Comic Review: The War of The Worlds

It’s 2005, and Earth is invaded by a seemingly unstoppable Martian army of tripods and flying machines.

As seen from the viewpoint of one American family, this is a story of human survival that will resonate with today’s readers, just as the original galvanized its audience more than a century ago

I must admit that by the time I started reading this I was a tad frustrated. I hadn’t been able to lose myself deeply in a novel for several weeks or more and it was getting to me. Plus I’m a H.G. Wells fan and one of my favourite stories is The War of The Worlds so at the beginning of this one I was already rolling my eyes at it. The first thing I found myself asking in a huff was, ‘Why does this have to be set in modern times, and why is the main character driving a sporty convertible. Why, oh why?’ Yes that’s what I asked myself. I really was not impressed when I came across that very early on, but I forced myself to keep reading even though that had turned me off. You never know when it could turn out differently to what you expect.

To be fair when it comes to the art work, I think I can be a bit spoilt when it comes to reading graphic novels. I never grew up or read a lot of comics, my main exposure has been artsy graphic novels and Heavy Metal magazines so the art is really plain and generic to me. It’s a typical black and white comic art rather than anything else, but in a way that is good because it leaves me to focus more on the story then on the art itself and getting lost. And yet there are some really cool artistic panels in there, mainly the ones that have action instead of dialogue and take up an entire page.

I don’t remember there being aircraft along with the alien pods in the original story and nor do I remember there being red weeds and poisonous gas, speaking of which; are white surgical masks going to save you from a poisonous cloud of gas?

Ok, I shouldn’t be too mean, I’m mostly taking my frustration out on a mediocre version of an awesome story, but it isn’t all bad. It is interesting to see a new twist of the story and how they tell it from yet another perspective, but I would really have liked the story to follow the original plot.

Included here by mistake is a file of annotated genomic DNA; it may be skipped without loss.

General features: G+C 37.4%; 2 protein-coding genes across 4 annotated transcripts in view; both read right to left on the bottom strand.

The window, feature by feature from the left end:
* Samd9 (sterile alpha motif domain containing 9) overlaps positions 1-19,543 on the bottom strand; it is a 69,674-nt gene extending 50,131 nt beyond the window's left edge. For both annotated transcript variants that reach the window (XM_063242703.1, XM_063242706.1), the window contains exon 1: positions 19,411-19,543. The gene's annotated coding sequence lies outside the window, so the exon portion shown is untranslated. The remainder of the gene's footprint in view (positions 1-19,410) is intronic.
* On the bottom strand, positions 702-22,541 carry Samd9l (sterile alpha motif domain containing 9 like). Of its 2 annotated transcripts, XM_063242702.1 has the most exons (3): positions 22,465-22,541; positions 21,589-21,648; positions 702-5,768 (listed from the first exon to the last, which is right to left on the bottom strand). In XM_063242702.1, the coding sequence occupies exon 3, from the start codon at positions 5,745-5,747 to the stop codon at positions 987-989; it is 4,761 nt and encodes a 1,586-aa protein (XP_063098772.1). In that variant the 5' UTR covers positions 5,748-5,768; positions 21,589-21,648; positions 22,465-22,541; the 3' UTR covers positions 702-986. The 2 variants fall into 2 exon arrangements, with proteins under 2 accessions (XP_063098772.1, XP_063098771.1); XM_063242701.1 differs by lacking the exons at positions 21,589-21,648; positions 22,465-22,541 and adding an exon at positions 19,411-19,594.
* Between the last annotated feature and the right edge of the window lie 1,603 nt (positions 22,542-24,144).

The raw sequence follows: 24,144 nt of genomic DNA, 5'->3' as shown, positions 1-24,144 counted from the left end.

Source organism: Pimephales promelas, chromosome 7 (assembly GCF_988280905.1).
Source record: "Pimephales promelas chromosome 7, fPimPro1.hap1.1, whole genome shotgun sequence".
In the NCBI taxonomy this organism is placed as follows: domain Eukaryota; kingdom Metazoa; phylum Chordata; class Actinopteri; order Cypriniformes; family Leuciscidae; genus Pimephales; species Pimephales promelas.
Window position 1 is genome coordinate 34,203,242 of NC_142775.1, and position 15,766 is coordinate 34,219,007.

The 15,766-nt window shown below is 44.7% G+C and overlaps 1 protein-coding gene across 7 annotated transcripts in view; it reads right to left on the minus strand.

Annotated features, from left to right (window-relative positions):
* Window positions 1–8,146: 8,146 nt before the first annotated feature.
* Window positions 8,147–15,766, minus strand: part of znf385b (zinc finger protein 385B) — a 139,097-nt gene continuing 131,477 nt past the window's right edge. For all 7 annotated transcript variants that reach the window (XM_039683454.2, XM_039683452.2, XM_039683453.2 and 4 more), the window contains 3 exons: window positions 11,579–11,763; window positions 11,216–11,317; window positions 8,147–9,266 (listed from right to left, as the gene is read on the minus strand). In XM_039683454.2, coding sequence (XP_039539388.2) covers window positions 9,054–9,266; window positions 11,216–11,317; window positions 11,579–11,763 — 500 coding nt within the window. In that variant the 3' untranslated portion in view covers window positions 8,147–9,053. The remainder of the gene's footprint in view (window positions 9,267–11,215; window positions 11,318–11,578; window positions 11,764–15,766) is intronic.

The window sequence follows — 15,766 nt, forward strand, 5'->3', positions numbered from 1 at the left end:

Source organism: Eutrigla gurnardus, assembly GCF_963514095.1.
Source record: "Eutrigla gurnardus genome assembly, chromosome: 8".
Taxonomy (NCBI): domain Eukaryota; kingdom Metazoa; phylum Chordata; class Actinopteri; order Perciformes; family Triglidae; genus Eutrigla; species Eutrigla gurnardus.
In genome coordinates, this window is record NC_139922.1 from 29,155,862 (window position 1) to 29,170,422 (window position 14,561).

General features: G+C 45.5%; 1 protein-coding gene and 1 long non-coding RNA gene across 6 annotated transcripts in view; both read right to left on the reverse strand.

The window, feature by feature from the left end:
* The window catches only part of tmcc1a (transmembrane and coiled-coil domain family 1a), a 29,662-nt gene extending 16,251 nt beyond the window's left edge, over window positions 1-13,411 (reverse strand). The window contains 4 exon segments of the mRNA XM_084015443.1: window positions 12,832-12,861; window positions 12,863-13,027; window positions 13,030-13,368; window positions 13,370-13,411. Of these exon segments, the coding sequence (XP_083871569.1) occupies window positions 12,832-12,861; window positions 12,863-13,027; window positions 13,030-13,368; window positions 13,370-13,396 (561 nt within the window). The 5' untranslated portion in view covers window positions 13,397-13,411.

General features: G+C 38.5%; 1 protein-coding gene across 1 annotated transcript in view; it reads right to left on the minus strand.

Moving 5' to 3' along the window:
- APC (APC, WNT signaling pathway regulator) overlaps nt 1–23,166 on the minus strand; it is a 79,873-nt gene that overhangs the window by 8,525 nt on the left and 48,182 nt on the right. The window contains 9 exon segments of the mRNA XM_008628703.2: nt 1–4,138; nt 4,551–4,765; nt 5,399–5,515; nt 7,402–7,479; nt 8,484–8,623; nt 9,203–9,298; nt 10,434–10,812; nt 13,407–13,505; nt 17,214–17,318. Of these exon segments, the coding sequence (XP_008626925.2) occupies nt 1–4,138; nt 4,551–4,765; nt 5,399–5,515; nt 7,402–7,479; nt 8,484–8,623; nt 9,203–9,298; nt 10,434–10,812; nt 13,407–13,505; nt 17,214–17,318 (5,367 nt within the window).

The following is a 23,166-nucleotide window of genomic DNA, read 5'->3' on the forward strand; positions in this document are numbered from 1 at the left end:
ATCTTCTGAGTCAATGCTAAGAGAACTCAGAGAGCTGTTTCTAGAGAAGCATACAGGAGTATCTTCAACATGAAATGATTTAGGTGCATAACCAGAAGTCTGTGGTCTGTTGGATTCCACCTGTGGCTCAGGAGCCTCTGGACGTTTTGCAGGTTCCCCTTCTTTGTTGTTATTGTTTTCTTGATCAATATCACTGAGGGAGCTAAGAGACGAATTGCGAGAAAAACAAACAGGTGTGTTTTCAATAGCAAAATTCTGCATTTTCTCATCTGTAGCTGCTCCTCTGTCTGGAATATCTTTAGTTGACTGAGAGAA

All I can really say is that the art is not completely typical art with a bit of artistic flair, it is well adapted to a more modern time, and it is a good novel for a quick little read.

  • Created By: Stephen Stern and Arne Starr
  • Genre: Science Fiction, War
  • Comic or Graphic: Graphic Novel
  • Published: 2005 by Best Sellers Illustrated
  • Adapted/Based: The War of The Worlds by H.G. Wells
  • Rating Out of Five: 3
  • Challenges: The Two Month Comic Challenge

Comic Challenge Completion

Since the beginning of October I have been taking part in a comic challenge of which I also host (at BA’s Reading Challenges) and today is the last day for it so I thought what better day than today to post my completion list?

Challenge Levels

  1. Pow! – Choose 5 comics to read
  2. Zoink! – Choose 10 comics to read
  3. Kerplunk! – Choose 15 comics to read
  4. Ka-Boom! – Choose 25 comics to read
  5. Holy Smokes! – Choose 35 comics to read
  6. Pow! – Choose 50 comics to read
  7. Bam! – Choose 75 comics to read

For non mix and match

  1. Graphics – Choose 40 graphic novels only to read
  2. Comics – Choose 40 comics only to read

I chose the Kerplunk level and these are the ones I read

  1. Warhammer 40K: Fire and Honour – Graham McNeil
  2. Godspeed: The Kurt Cobain Graphic – Barnaby Legg, Jim McCarthy, and Flameboy
  3. B.P.R.D. Hollow Earth and Other Stories – Mike Mignola
  4. The Dark Tower: The Gunslinger Born – David, Furth, Lee, and Isanove
  5. The Great Gatsby: A Graphic Novel – Nicki Greenberg
  6. Vlad The Impaler: The Man Who Was Dracula – Sid Jacobson & Ernie Colon
  7. The Crow: Flesh and Blood – James Vance & Alexander Maleev
  8. The Sandman Presents: The Dead Boy Detectives – Ed Brubaker & Bryan Talbot
  9. Alice in Wonderland: Campfire Graphic Novel – Lewis Helfand and Rajesh Nagulakonda
  10. Frankenstein: Campfire Graphic Novel – Lloyd S. Wagner and Naresh Kumar
  11. The Time Machine: A Campfire Graphic Novel – Lewis Helfand and Rajesh Nagulakonda
  12. Harry Houdini: A Campfire Graphic Novel – C.E.L. Welsh and Lalit Kumar Singh
  13. Anita Blake, Vampire Hunter: The First Death – Laurell K Hamilton and Jonathon Green
  14. Dracula: An All Action Classic (Graphic Novel) – Michael Mucci, Ben Caldwell, and Bill Halliar
  15. The War of The Worlds (Graphic Novel) – Stephen Stern and Arne Starr